There was period of time where I became absolutely obsessed with Metallica. I had numerous albums and every time I had more money I’d rush out and buy another one of their classics. I’ve discovered other music by now, but that love is still strong. So I knew going in the likelihood of me enjoying Metallica Through the Never was pretty high. The real curiosity was how it would blend the concert—basically on steroids, with numerous pyrotechnics and stage props—and the fictional storyline following actor Dane DeHaan. Impressively, it works as a hybrid that should satisfy any casual Metallica fan while hopefully opening the door for future experimentation by other bands down the road.
During Fantastic Fest I had the great privilege to sit down with both the director, Nimród Antal, and Metallica guitarist Kirk Hammett. This piece will focus on my conversation with Antal as we discussed how they came about the puppet that DeHaan carries throughout the film, how he spoke to his camera operators during the concerts, the size of the 3D camera rigs, how much of the concert is just for this film, the way they interspliced footage from several different concerts to form one on screen, and how it feels to be part of the Metallica legend. Enjoy the conversation below.
The Film Stage: So, you mentioned that [Metallica] gave you a call. Do you know why they gave a call?
Nimrod Antal: I have no idea. It’s kind of one of those things where if you win the lottery, just don’t ask. Just sign up and sign the check, or whatever you have to do. But I was honored, when I was approached by an agent initially and they mentioned, “hey, there’s a 3D concert Metallica film, but they want to put a narrative into it. Is that something that interests you?” I was like, “yeah.” It’s an easy reaction.
Can you talk about the camera rigs used? They looked massive.
Yeah, we had steadi-cam operators carrying those 3D cameras and for those who don’t know, a 3D system is essentially two cameras, either side by side or one over the other. And it was a fascinating thing to see steadi-cam operators carry those rigs for as long as they did. Beyond that, we had wirecams, technocranes, we had standard dollies, we had locked down cameras — we had all kinds of different toys. The folks at Cameron Pace were the ones, from the get go, were there for us. The have a good sense of 3D already, going into it. I had some really big concerns regarding metal and the cadence of their songs intercut with 3D. I just thought to myself, this is just a perfect way to traumatize viewers. But they immediately alleviated my concerns and explained all the basics of 3D, that you have to kind of get a grasp of, from inner ocular to convergence to all these different things that they do. And I knew I was in good hands and I felt comfortable. It was like one of those things where you get into a car and do you put your hand on the dashboard or can you sit back and just enjoy the ride. With the folks at Cameron Pace, they were just super supportive from the get go.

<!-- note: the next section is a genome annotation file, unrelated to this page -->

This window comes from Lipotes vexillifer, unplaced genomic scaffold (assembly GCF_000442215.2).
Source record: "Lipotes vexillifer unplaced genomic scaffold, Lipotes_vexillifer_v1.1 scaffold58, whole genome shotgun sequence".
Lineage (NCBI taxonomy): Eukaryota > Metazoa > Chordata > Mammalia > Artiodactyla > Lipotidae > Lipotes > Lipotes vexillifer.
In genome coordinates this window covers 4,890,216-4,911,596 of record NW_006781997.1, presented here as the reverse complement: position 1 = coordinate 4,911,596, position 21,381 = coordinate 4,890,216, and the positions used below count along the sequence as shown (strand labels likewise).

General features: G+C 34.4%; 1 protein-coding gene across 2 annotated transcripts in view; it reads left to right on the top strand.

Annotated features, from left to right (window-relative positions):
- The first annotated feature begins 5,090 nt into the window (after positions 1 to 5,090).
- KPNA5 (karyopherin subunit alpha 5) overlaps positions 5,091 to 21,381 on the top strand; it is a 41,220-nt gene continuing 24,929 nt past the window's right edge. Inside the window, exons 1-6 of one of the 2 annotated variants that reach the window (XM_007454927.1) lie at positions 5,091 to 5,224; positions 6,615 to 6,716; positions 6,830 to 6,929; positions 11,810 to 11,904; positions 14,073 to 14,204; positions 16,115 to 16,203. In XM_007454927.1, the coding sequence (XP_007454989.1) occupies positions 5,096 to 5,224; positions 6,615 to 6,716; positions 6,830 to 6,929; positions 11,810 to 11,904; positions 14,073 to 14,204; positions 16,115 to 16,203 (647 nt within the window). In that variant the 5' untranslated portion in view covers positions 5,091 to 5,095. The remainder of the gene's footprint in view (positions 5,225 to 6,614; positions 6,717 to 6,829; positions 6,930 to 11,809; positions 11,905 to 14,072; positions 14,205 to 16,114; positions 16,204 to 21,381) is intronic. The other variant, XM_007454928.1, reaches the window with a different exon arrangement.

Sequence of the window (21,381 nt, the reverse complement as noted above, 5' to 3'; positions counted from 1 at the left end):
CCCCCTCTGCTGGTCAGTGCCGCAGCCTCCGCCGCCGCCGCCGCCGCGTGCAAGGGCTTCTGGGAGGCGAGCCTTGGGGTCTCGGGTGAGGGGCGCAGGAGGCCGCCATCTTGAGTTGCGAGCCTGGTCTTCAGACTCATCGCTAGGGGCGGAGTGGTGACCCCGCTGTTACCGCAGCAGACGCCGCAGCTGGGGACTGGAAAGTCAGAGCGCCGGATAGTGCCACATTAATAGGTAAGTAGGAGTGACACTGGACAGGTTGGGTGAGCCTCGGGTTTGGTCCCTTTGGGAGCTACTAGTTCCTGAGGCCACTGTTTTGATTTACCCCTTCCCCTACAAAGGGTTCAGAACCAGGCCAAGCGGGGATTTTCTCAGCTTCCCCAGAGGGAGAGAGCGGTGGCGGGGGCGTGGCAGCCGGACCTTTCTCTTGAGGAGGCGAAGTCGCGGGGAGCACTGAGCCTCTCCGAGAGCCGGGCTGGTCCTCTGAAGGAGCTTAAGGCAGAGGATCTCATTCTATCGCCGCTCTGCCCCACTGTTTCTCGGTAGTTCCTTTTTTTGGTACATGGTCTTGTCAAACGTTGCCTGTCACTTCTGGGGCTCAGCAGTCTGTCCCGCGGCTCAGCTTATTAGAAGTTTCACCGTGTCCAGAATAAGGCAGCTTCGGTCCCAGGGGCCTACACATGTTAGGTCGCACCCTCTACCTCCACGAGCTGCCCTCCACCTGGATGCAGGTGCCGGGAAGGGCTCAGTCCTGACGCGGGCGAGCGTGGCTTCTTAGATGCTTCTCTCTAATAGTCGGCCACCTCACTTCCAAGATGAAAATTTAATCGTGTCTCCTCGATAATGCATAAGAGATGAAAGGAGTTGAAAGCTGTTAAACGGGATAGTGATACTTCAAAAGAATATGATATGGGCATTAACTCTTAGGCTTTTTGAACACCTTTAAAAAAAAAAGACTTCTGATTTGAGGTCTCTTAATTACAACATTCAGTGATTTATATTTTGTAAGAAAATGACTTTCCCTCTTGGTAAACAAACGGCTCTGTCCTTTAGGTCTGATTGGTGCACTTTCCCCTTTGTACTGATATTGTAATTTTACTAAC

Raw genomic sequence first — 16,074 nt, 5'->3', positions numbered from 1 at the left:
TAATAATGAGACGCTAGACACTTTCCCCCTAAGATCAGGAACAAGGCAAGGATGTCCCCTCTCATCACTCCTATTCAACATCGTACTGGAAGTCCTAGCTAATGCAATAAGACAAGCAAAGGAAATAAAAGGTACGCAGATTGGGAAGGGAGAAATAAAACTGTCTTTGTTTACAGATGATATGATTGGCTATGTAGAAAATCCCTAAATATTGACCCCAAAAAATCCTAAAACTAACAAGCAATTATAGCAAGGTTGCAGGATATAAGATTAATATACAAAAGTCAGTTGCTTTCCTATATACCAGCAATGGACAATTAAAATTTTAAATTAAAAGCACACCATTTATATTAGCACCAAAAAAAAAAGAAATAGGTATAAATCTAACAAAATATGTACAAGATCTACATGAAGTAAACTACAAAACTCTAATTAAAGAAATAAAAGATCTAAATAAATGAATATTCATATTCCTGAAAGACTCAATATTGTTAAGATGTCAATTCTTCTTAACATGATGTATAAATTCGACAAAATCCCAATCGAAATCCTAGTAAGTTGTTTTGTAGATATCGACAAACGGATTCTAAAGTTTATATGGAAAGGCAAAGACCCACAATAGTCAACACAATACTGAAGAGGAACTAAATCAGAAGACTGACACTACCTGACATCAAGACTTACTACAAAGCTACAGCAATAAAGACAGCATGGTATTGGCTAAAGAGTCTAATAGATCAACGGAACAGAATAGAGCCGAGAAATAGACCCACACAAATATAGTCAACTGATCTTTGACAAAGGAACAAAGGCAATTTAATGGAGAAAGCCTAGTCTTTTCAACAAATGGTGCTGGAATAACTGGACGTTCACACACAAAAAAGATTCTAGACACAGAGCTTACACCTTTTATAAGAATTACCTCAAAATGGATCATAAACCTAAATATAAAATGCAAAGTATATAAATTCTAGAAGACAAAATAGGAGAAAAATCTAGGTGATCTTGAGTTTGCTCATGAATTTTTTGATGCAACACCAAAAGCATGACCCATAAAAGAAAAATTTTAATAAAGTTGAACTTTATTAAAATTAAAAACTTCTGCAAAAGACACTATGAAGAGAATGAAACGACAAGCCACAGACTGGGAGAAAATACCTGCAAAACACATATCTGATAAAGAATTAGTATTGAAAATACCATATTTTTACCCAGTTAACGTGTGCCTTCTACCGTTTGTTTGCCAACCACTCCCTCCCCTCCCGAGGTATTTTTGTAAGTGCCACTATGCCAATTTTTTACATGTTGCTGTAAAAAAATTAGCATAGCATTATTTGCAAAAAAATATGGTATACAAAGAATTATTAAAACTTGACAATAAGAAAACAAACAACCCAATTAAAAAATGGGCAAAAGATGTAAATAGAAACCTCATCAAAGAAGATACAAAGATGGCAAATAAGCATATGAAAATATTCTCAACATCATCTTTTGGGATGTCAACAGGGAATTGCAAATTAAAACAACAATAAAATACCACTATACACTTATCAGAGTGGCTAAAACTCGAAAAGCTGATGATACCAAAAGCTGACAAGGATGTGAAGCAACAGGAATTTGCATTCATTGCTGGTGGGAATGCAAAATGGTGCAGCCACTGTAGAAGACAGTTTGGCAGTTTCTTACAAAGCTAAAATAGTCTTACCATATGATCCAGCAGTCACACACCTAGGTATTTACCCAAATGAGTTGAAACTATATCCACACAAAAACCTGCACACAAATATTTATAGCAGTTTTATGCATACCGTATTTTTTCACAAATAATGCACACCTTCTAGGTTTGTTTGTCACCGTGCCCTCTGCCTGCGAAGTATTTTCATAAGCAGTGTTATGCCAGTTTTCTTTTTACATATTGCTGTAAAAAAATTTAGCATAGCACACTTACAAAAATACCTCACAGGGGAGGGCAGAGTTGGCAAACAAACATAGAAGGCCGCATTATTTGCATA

All the cameras that we see in the film, those are the only cameras out there?
Yes and we did capture four shows, those positions are always varied. I knew that one day we would have 10 cameras, so I would set it up on the exteriors, going inward. On other days, I knew we would have our steadi-cam, so I would turn them over and be on the stage with the band, looking out. My director of photography, Gyula Pados, who is a super-talented guy — this is going to dumb down the process, but this is how we did it — we had a schematic of the stage. We had a schematic of the auditorium and we just sat down with different colored Post-Its and [went] camera 1, camera 2, and we started going through it. That ultimately led to a 30-camera editing opportunity. I use the word opportunity lightly, it was more like a nightmare. But 30 cameras to pick from at any given time.
The way you stitched it together, it’s quite impressive.
We had a wonderful editing team too. Joe Hutshing came in and just killed it, did a great job.
You had many opportunities to set things up during these concerts. What was your relationship like with the camera operators while you were filming?
Yeah, it was more like screaming. [laughs] I remember Dan Brown, the tour producer, comes up to me and says, “so how are you going to communicate with your guys?” I said, “oh, we have head sets.” He’s like, “yeah, good luck with that.” Just to give you an example, when the Tesla Coil kicks up in the tests that we did, it was deafening. I mean, you couldn’t hear anything else. I thought to myself, “how are they going to play over that?” And you can’t hear the Tesla Coil when Metallica starts to play. [laughs] Sorry, I went off on a tangent.
So, how did you direct the camera operators?
Ah, yeah. I had a headset, we had control monitors, we had every single camera on a monitor. We had a basic conversation leading into it, what we were hoping to achieve and the order of the day was intimacy. We wanted to be as close to the band as we could and be on the bridge of the guitar. We wanted to capture the fifth band member as much as we could, so we had cameras turned out on to the fans. These were just basic conversations before it even started. Then once it did start, we had headsets and my director of photography was sitting on one side and Vince Pace, from Cameron Pace, was on the other.
I sat there and if we saw an opportunity, I would call out, “please, can you turn back on the audience for the explosion that’s about to come.” We had an opportunity to see the show in Mexico City, so we had an understanding of the steps of the concert, so we knew when to anticipate something. And the band was always asking, like, “hey, do you want us to do this or that?” And I was like, “dude, you guys do what you do and I’m just going to try and capture it as best as I can and make sure we’re there at the right time and the right place.”